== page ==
1. Trinity House beacon
The site is marked by a navigation beacon consisting of a steel pole fixed to the top of the reef. This replaced a buoy in 2002, after a large cruise liner hit the North Bartholomew Rock in 1997.
2. Cast iron cannon
This is a cast iron cannon situated in thick kelp about 12 metres south of the steel navigation pole. The cannon is 2.5m (8.2ft) long and is thought to be later in date than the other guns found on the site. It was probably brought to the site by the original dive team to use as a mooring for their dive boat. It may have been taken from the nearby Spanish Ledge reef.
3. Breech-loading wrought iron swivel gun
This is a breech-loading wrought iron swivel gun – part of the muzzle is now broken and missing. It is hard to see any detail, as the gun is now heavily corroded and partly obscured by the thick kelp which covers this site. The site was surveyed in 2003 by Wessex Archaeology, Richard Larn and David McBride. This survey was only possible as they cut down the kelp over the site. The kelp has now regrown and appears to be even taller and thicker than it was previously – perhaps as a result of cutting it down.
4. Breech-loading wrought iron swivel gun
This is another wrought iron breech-loading swivel gun. These guns were constructed from several pieces of wrought iron forged together to form a gun. They fired small shot, often of less than a pound (0.45kg) in weight. They were usually mounted on a yoke attached to an iron pin, which allowed the gun to be swivelled and elevated at the same time. Aiming was by an iron handle or tiller attached to the rear of the gun. An iron chamber, containing the black powder charge and shot, was inserted into the open breech and held in place with an iron wedge. Each gun would have several pre-loaded chambers, and this would allow a relatively rapid rate of fire. These guns were often fired from the gunnel of a vessel – and this is said to have given rise to the name of the top plank of a boat: ‘gunwale’ (nowadays usually called the gunnel).
5. Iron anchor and swivel gun
This is part of a wrought iron anchor lying on top of an iron breech-loading swivel gun. The anchor shaft has broken off the two arms of the anchor, each of which retain their flukes. The anchor measures nearly 2m between the tips of the flukes.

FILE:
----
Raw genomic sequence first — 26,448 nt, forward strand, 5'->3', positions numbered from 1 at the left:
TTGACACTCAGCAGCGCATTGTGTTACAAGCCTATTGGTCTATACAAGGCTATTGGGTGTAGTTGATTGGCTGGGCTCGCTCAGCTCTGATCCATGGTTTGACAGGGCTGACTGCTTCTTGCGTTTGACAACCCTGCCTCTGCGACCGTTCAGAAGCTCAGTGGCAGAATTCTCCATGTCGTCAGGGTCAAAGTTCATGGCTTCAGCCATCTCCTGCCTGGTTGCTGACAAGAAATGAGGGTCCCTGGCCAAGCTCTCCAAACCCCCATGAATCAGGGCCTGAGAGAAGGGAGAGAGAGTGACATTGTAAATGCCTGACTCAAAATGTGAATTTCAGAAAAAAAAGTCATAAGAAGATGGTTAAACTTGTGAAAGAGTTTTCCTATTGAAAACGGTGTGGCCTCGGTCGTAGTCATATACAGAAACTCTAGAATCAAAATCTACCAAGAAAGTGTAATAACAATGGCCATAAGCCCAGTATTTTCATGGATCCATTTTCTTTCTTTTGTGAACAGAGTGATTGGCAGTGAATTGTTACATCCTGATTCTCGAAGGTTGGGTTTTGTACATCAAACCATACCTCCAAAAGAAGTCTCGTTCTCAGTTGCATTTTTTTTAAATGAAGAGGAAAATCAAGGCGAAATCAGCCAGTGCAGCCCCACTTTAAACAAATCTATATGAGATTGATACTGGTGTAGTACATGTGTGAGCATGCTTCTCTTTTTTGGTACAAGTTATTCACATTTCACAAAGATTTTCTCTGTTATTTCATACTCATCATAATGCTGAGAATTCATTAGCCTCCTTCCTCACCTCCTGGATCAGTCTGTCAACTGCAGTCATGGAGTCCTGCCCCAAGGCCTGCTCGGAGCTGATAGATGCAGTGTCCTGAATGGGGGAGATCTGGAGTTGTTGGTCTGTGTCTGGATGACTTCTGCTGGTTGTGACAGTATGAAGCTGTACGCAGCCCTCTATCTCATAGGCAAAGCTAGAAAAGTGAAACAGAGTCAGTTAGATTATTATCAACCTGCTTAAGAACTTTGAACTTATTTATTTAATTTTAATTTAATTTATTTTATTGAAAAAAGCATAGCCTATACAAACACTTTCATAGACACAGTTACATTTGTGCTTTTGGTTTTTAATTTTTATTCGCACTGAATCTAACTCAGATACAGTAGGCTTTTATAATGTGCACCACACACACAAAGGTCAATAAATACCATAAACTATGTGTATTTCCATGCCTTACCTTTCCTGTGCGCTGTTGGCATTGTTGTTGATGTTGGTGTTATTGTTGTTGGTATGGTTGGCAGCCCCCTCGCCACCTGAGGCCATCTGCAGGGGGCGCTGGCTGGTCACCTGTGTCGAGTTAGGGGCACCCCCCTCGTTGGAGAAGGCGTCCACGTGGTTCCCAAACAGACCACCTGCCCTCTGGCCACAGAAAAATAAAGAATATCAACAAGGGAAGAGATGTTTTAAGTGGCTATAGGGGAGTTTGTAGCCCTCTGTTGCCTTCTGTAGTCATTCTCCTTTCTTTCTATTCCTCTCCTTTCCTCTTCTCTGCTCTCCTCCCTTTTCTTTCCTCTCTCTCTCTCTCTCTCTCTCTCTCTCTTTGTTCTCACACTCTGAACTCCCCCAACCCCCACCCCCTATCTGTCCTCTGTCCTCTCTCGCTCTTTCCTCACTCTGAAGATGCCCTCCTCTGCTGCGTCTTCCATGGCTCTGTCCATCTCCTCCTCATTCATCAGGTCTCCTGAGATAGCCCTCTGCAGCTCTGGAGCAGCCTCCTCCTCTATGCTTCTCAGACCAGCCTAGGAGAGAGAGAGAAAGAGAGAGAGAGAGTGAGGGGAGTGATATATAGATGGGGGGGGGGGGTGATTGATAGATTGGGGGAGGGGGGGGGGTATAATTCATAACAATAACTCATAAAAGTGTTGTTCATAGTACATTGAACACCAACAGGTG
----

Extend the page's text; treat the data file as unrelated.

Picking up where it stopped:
6. Group of anchors
One almost complete anchor lies about six metres to the south-east of a group of three anchors lying together on the seabed.
7. Wrought iron breech-loading swivel gun
This is another wrought iron breech-loading swivel gun. What makes this one different is that the iron chamber lies nearby on the seabed – the other breech-loading guns on the site appear to be missing their chambers.
8. Breech-loading tube gun
This appears to be a stock mounted swivel gun, of a type often referred to as a ‘serpentine’. This type of gun consisted of a wrought iron tube fastened to a wooden bed. Nothing remains of the wooden bed.
9. Bell fragments and lead ingots
This is thought to be the area where the original dive team found the bell fragments and lead ingots.
In 1979, a large quantity of bronze bell fragments and lead ingots was recovered from the site. This took place before the site was designated in October 1980. The number of bell fragments recovered was at least 644, weighing in total 2699 pounds, which is over 1.2 tonnes. Some adhering clay and a hard black material were interpreted as remains of the casting mould, and it was concluded that ‘…this metal was not the remains of a complete bell…(but) part of a shipment of bell-metal broken deliberately for transport’. It has also been suggested that Lombardic lettering on some fragments indicate that some of the bells were cast before c1420. Most of the bell fragments were apparently sold for scrap at some time after 1981. Ten bronze bell fragments survive in a display at the Isles of Scilly museum, and a further two were seen at the Blue Boar public house in Poole, Dorset. Rumour has it that there are ‘a few’ fragments in private hands on the Isles of Scilly.
The number of lead ingots recovered is less certain. Diverse reports claim 80, 105 and 130. Only 42 survived to be examined and recorded by Dr Lynn Willies on Bryher in 1982. Many of these ingots are rumoured to have been used as ballast in local boats. Two ingots survive at the Isles of Scilly Museum, and another was sold to the British Museum in 1985 (BM number 1985.0704.7). A fourth ingot was seen at the Blue Boar public house in 2005.